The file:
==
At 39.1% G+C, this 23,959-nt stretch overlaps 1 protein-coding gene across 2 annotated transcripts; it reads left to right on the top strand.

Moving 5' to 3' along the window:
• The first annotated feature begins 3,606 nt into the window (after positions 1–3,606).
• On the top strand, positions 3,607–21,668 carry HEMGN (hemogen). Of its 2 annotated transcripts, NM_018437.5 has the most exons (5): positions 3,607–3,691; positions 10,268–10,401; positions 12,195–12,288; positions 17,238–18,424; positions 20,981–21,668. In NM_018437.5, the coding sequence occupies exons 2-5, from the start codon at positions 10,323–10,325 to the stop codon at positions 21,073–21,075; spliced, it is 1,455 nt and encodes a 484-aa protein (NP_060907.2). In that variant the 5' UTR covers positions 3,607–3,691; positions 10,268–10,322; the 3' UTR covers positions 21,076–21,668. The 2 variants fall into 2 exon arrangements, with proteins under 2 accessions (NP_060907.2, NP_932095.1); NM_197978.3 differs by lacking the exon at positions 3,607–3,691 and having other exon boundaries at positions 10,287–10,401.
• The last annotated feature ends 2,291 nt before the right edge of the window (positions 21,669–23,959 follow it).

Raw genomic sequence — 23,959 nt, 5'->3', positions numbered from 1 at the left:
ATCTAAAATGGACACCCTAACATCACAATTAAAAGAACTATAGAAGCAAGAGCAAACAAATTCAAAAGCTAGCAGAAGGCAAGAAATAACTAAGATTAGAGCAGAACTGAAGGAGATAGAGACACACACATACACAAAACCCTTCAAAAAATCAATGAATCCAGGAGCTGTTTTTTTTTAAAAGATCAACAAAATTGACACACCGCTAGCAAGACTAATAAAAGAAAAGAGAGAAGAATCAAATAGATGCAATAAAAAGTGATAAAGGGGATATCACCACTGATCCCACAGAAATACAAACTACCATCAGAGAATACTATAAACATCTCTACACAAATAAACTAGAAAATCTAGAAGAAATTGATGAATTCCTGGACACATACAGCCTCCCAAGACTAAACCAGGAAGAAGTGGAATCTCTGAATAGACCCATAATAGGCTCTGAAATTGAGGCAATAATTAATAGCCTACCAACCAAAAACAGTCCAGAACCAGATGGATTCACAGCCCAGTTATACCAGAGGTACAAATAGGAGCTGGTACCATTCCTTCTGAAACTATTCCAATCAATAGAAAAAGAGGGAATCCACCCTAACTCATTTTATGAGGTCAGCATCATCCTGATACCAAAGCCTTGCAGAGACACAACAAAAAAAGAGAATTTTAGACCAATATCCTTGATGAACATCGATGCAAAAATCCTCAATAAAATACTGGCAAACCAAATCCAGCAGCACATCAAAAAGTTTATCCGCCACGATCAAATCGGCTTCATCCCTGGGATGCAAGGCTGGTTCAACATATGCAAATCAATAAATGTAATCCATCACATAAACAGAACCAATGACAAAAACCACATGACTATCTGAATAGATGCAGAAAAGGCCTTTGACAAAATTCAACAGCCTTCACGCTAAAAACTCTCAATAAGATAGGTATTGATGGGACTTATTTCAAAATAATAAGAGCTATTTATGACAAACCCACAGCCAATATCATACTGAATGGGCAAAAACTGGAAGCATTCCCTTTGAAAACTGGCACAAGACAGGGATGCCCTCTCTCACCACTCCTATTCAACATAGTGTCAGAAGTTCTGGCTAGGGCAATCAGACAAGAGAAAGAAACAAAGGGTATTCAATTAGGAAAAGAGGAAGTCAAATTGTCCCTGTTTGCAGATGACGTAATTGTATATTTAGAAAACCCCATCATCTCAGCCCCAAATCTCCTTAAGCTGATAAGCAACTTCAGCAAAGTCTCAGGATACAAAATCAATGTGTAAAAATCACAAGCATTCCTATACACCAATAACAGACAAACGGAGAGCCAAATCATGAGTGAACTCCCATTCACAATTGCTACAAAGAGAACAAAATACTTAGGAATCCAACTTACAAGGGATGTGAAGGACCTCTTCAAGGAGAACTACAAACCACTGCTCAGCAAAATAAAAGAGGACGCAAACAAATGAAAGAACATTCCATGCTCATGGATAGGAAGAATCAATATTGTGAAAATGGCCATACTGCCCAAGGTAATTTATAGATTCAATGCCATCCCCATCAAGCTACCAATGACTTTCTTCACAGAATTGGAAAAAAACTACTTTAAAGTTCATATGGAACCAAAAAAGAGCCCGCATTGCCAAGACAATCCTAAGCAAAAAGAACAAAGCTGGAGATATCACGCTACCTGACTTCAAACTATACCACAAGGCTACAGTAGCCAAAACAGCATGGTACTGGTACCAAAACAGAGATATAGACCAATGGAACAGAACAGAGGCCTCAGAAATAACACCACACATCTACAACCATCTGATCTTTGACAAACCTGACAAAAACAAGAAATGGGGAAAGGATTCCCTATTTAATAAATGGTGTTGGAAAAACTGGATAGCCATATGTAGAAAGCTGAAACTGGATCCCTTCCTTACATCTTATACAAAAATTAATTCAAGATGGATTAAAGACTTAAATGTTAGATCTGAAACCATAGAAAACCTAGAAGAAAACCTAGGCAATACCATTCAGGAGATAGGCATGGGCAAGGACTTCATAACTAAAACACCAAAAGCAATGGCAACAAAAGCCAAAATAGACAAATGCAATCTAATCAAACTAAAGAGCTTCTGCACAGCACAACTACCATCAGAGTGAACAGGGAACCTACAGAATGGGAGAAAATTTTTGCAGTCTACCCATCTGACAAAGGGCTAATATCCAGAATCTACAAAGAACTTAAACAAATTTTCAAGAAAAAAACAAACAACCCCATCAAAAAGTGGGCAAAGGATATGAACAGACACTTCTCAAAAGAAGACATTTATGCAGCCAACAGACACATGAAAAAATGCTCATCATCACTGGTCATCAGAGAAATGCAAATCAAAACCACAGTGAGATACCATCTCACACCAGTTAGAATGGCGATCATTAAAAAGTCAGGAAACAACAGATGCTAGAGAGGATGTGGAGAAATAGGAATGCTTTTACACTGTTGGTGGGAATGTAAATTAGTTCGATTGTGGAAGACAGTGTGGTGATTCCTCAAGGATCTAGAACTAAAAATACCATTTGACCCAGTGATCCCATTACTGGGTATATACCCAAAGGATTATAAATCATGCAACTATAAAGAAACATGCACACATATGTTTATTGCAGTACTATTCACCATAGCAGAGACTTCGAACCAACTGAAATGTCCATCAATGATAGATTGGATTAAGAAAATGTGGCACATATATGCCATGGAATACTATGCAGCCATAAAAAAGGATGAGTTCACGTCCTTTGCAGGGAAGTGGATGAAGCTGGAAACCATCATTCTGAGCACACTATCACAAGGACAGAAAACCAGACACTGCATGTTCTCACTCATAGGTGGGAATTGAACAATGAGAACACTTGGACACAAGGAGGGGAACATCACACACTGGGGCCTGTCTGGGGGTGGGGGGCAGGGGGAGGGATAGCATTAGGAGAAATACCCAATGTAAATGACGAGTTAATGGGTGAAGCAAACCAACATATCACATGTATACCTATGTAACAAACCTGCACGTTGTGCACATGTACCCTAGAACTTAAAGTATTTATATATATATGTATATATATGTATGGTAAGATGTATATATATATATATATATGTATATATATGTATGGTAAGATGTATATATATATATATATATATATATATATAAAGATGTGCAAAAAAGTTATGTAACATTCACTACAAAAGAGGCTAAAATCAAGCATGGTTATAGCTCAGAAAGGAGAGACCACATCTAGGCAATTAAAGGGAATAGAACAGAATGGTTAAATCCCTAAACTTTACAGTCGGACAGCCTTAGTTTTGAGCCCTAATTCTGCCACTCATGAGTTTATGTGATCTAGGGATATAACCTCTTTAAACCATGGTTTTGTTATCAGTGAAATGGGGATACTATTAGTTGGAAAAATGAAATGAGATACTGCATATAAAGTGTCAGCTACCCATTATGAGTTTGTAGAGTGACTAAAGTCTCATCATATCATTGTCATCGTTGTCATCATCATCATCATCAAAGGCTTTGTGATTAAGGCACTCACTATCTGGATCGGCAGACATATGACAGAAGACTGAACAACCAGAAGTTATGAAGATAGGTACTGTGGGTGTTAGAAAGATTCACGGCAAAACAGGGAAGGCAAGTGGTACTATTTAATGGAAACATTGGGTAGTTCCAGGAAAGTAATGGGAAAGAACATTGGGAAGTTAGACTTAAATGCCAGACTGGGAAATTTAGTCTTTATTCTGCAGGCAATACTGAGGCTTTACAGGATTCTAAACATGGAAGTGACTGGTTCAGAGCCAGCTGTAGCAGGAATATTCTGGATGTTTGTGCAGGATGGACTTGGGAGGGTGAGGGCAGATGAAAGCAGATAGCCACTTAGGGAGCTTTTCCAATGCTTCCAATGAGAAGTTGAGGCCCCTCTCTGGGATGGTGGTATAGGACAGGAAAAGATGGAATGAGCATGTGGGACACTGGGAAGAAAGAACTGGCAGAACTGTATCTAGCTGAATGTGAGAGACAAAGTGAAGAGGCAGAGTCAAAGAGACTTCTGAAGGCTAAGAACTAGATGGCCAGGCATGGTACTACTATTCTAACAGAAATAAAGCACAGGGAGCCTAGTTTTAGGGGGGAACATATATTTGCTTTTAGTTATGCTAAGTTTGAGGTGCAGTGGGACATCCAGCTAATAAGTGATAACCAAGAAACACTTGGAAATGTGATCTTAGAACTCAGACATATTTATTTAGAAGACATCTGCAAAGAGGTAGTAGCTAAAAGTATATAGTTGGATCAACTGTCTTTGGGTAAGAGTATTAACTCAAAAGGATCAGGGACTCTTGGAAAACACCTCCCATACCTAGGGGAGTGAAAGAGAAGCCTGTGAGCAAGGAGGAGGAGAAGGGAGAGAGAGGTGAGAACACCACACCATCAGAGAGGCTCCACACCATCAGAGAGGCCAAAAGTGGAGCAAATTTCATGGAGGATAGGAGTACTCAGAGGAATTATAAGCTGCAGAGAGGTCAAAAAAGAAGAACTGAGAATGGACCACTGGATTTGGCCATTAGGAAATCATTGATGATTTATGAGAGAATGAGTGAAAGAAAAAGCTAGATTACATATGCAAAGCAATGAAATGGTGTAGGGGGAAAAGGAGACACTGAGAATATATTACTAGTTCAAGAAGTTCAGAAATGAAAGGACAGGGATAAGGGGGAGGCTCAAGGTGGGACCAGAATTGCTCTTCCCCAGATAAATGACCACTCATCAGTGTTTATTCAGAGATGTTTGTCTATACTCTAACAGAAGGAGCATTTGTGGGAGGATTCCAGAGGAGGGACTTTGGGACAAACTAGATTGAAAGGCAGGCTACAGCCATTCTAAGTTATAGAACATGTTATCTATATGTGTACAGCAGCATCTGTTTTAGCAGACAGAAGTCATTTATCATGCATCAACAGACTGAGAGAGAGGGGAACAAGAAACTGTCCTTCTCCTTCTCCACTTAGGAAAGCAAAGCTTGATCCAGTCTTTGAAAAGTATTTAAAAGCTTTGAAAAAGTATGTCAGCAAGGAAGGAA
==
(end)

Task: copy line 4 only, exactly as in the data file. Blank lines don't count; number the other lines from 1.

• On the top strand, positions 3,607–21,668 carry HEMGN (hemogen). Of its 2 annotated transcripts, NM_018437.5 has the most exons (5): positions 3,607–3,691; positions 10,268–10,401; positions 12,195–12,288; positions 17,238–18,424; positions 20,981–21,668. In NM_018437.5, the coding sequence occupies exons 2-5, from the start codon at positions 10,323–10,325 to the stop codon at positions 21,073–21,075; spliced, it is 1,455 nt and encodes a 484-aa protein (NP_060907.2). In that variant the 5' UTR covers positions 3,607–3,691; positions 10,268–10,322; the 3' UTR covers positions 21,076–21,668. The 2 variants fall into 2 exon arrangements, with proteins under 2 accessions (NP_060907.2, NP_932095.1); NM_197978.3 differs by lacking the exon at positions 3,607–3,691 and having other exon boundaries at positions 10,287–10,401.